Wish you were here
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Wish you were hereCuriosity just might be the death of Mrs. Murphy--and her human companion, Mary Minor "Harry" Haristeen. Small towns are like families: Everyone lives very close together. . .and everyone keeps secrets. Crozet, Virginia, is a typical small town-until its secrets explode into murder. Crozet's thirty-something post-mistress, Mary Minor "Harry" Haristeen, has a tiger cat (Mrs. Murphy) and a Welsh Corgi (Tucker), a pending divorce, and a bad habit of reading postcards not addressed to her. When Crozet's citizens start turning up murdered, Harry remembers that each received a card with a tombstone on the front and the message "Wish you were here" on the back. Intent on protecting their human friend, Mrs. Murphy and Tucker begin to scent out clues. Meanwhile, Harry is conducting her own investigation, unaware her pets are one step ahead of her. If only Mrs. Murphy could alert her somehow, Harry could uncover the culprit before the murder occurs--and before Harry finds herself on the killer's mailing list.
Rita Mae Brown versucht sich im vorliegenden Roman als Krimi-Autorin. Mary Minor "Harry" Harristeen, Leiterin der Poststelle in Crozet, einer Kleinstadt in Virginia, kann es nicht lassen, die eingehenden Postkarten vor der Weitergabe an die rechtmäßigen Empfänger selbst zu lesen. Diese recht ehrenrührige Leidenschaft ist es allerdings, die Harry schließlich zum Detektiv werden läßt. Denn kaum hat Kelly Craycroft, seines Zeichens erfolgreicher Geschäftsmann in Crozet, eine Karte mit dem Bild eines steinernen Grabengels und dem verheißungsvollen Text, "Schade, daß du nicht hier bist", erhalten, wird er tot aus einem Zementmischer gezogen.
- Verlag: Bantam Books
- Ausstattung/Bilder: 320 S. 10 LINE ILLUSTRATIONS. 6.9 in
- Seitenzahl: 320
- Abmessung: 175mm x 106mm x 25mm
- Gewicht: 150g
- ISBN-13: 9780553287530
- ISBN-10: 0553287532
- Best.Nr.: 06119788
Mary Minor Haristeen, Harry to her friends, trotted along the railroad track. Following at her heels were Mrs. Murphy, her wise and willful tiger cat, and Tee Tucker, her Welsh corgi. Had you asked the cat and the dog they would have told you that Harry belonged to them, not vice versa, but there was no doubt that Harry belonged to the little town of Crozet, Virginia. At thirty-three she was the youngest postmistress Crozet had ever had, but then no one else really wanted the job.
Crozet nestles in the haunches of the Blue Ridge Mountains. The town proper consists of Railroad Avenue, which parallels the Chesapeake & Ohio Railroad track, and a street intersecting it called the Whitehall Road. Ten miles to the east reposes the rich and powerful small city of Charlottesville, which, like a golden fungus, is spreading east, west, north, and south. Harry liked Charlottesville just fine. It was the developers she didn't much like, and she prayed nightly they'd continue to think of Crozet and its three thousand inhabitants as a dinky little whistle stop on the route west and ignore it.
A gray clapboard building with white trim, next to the rail depot, housed the post office. Next to that was a tiny grocery store and a butcher shop run by "Market" Shiflett. Everyone appreciated this convenience because you could pick up your milk, mail, and gossip in one central location.
Harry unlocked the door and stepped inside just as the huge railroad clock chimed seven beats for 7:00 a.m. Mrs. Murphy scooted under her feet and Tucker entered at a more leisurely pace.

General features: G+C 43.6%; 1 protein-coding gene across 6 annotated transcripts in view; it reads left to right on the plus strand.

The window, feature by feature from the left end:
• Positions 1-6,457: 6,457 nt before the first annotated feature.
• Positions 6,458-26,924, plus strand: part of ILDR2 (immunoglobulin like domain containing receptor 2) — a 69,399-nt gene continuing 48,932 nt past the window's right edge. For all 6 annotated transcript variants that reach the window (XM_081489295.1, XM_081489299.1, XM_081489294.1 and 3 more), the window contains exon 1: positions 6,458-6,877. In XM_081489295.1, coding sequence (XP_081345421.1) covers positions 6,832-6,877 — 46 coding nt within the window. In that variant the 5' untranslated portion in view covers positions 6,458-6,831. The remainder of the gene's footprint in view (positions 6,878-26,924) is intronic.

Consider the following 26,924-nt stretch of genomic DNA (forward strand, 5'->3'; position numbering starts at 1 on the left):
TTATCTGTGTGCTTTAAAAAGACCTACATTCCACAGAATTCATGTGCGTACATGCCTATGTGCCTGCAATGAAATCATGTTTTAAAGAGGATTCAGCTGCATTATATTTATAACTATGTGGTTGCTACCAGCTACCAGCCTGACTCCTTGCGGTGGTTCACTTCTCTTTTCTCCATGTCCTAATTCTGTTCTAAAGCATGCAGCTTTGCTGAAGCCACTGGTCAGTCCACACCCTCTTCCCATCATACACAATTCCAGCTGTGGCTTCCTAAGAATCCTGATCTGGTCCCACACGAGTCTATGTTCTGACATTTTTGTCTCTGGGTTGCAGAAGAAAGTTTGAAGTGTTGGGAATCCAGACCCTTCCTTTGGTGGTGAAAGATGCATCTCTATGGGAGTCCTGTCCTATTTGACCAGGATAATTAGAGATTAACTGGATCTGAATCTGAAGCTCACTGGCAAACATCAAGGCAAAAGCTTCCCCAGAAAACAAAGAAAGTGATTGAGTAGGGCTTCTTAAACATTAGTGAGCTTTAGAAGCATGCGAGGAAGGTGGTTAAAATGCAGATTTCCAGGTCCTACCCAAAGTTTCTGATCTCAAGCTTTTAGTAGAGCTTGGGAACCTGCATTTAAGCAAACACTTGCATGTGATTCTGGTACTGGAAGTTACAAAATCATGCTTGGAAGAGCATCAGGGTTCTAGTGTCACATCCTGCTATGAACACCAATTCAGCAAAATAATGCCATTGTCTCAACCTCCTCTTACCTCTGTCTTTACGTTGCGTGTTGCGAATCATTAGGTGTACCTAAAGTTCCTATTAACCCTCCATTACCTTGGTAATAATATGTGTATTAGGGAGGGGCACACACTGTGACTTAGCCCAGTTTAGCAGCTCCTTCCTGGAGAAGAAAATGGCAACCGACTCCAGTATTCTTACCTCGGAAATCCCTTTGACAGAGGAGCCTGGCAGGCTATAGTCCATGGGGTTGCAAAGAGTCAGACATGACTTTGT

An empty mail bin invited Mrs. Murphy. She hopped in. Tucker complained that she couldn't jump in.
"Tucker, hush. Mrs. Murphy will be out in a minute--won't you?" Harry leaned over the bin.
Mrs. Murphy stared right back up at her and said, "Fat chance. Let Tucker bitch. She stole my catnip sockie this morning."
All Harry heard was a meow.
The corgi heard every word. "You're a real shit, Mrs. Murphy. You've got a million of those socks."
Mrs. Murphy put her paws on the edge of the bin and peeped over. "So what. I didn't say you could play with any of them."
"Stop that, Tucker." Harry thought the dog was growling for no reason at all.
A horn beeped outside. Rob Collier, driving the huge mail truck, was delivering the morning mail. He'd return at four that afternoon for pickup.
"You're early," Harry called to him.
"Figured I'd cut you a break." Rob smiled. "Because in exactly one hour Mrs. Hogendobber will be standing outside this door huffing and puffing for her mail." He dumped two big duffel bags on the front step and went back to the truck. Harry carried them inside.
"Hey, I'd have done that for you."
"I know," Harry said. "I need the exercise."
Tucker appeared in the doorway.
"Hello, Tucker," Rob greeted the dog. Tucker wagged her tail. "Well, neither rain nor sleet nor snow, et cetera." Rob slid behind the wheel.
"It's seventy-nine degrees at seven, Rob. I wouldn't worry about the sleet if I were you."
He smiled and drove off.
Harry opened the first bag. Mrs. Hogendobber's mail was on the top, neatly bound with a thick rubber band. Rob, if he had the time, put Mrs. Hogendobber's mail in a pile down at the main post office in Charlottesville. Harry slipped the handful of mail into the mail slot. She then began sorting through the rest of the stuff: bills, enough mail-order catalogues to provide clothing for every man, woman, and child in the United States, and of course personal letters and postcards.
Courtney Shiflett, Market's fourteen-year-old daughter, received a postcard from Sally McIntire, away at camp. Kelly Craycroft, the handsome, rich paving contractor, was the recipient of a shiny postcard from Paris. It was a photo of a beautiful angel with wings. Harry flipped it over. It was Oscar Wilde's tombstone in the Pie